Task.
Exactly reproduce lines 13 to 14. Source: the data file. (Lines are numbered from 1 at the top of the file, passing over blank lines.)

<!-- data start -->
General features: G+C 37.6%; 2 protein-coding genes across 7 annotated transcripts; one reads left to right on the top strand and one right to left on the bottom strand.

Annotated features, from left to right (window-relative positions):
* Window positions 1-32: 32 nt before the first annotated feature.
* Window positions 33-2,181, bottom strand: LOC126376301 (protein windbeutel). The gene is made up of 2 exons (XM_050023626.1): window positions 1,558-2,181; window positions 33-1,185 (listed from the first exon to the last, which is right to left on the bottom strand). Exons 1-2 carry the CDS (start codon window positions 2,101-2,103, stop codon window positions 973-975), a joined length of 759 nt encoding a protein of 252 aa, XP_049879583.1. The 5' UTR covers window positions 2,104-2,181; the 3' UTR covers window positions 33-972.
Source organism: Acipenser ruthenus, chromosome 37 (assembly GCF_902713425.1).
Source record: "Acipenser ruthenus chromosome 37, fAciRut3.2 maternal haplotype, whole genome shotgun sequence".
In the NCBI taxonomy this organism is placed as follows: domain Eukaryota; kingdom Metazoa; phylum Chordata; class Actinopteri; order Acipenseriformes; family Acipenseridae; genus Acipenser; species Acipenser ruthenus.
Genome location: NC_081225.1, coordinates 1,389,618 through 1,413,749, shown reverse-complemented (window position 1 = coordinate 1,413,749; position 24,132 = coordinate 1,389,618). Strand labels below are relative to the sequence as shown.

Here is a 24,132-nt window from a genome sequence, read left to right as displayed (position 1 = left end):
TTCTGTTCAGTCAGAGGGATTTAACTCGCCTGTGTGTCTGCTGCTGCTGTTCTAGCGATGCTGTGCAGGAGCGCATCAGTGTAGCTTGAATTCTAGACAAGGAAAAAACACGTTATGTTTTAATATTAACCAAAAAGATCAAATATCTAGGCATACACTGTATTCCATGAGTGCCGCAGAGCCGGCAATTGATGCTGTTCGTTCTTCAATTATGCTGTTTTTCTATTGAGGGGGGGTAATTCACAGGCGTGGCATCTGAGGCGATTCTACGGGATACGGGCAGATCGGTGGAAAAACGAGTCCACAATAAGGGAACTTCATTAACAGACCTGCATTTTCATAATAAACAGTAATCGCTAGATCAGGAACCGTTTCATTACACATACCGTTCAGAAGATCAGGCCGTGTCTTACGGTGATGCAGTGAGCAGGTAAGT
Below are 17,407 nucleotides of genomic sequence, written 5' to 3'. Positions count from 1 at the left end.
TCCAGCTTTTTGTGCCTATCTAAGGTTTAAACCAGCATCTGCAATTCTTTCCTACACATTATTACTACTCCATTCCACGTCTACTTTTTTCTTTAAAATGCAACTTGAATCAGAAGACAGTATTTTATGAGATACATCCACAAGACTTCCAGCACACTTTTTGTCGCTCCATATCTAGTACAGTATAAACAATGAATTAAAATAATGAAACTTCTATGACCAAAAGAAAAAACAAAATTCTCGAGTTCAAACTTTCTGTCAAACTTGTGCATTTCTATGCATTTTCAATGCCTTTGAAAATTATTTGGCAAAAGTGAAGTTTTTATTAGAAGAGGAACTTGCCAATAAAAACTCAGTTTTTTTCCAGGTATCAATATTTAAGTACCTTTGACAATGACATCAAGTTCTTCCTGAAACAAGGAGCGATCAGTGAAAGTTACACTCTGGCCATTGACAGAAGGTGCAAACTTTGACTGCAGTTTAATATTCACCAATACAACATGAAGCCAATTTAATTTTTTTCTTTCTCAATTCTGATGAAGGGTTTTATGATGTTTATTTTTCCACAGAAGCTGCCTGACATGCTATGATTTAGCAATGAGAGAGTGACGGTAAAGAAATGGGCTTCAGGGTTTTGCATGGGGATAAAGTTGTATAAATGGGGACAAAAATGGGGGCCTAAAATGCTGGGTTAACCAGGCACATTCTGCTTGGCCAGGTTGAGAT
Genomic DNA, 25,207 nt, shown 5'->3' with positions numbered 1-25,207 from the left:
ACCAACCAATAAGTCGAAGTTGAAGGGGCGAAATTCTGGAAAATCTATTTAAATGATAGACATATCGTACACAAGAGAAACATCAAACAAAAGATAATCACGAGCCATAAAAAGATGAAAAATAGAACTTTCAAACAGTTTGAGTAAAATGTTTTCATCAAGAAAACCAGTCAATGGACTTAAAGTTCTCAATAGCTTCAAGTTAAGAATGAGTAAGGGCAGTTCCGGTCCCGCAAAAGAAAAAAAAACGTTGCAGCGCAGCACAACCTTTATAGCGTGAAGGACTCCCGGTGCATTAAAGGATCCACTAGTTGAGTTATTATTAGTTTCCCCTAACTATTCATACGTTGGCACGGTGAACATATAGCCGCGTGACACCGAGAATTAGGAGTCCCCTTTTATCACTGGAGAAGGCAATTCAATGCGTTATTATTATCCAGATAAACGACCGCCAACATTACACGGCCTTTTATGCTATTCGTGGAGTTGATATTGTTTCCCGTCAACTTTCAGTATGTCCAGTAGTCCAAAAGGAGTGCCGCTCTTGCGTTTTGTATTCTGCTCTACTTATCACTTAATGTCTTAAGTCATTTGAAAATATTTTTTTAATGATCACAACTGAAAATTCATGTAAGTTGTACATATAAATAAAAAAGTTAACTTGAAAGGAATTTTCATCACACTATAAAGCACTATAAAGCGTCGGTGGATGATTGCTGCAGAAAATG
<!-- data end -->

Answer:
Genomic DNA, 25,207 nt, shown 5'->3' with positions numbered 1-25,207 from the left:
ACCAACCAATAAGTCGAAGTTGAAGGGGCGAAATTCTGGAAAATCTATTTAAATGATAGACATATCGTACACAAGAGAAACATCAAACAAAAGATAATCACGAGCCATAAAAAGATGAAAAATAGAACTTTCAAACAGTTTGAGTAAAATGTTTTCATCAAGAAAACCAGTCAATGGACTTAAAGTTCTCAATAGCTTCAAGTTAAGAATGAGTAAGGGCAGTTCCGGTCCCGCAAAAGAAAAAAAAACGTTGCAGCGCAGCACAACCTTTATAGCGTGAAGGACTCCCGGTGCATTAAAGGATCCACTAGTTGAGTTATTATTAGTTTCCCCTAACTATTCATACGTTGGCACGGTGAACATATAGCCGCGTGACACCGAGAATTAGGAGTCCCCTTTTATCACTGGAGAAGGCAATTCAATGCGTTATTATTATCCAGATAAACGACCGCCAACATTACACGGCCTTTTATGCTATTCGTGGAGTTGATATTGTTTCCCGTCAACTTTCAGTATGTCCAGTAGTCCAAAAGGAGTGCCGCTCTTGCGTTTTGTATTCTGCTCTACTTATCACTTAATGTCTTAAGTCATTTGAAAATATTTTTTTAATGATCACAACTGAAAATTCATGTAAGTTGTACATATAAATAAAAAAGTTAACTTGAAAGGAATTTTCATCACACTATAAAGCACTATAAAGCGTCGGTGGATGATTGCTGCAGAAAATG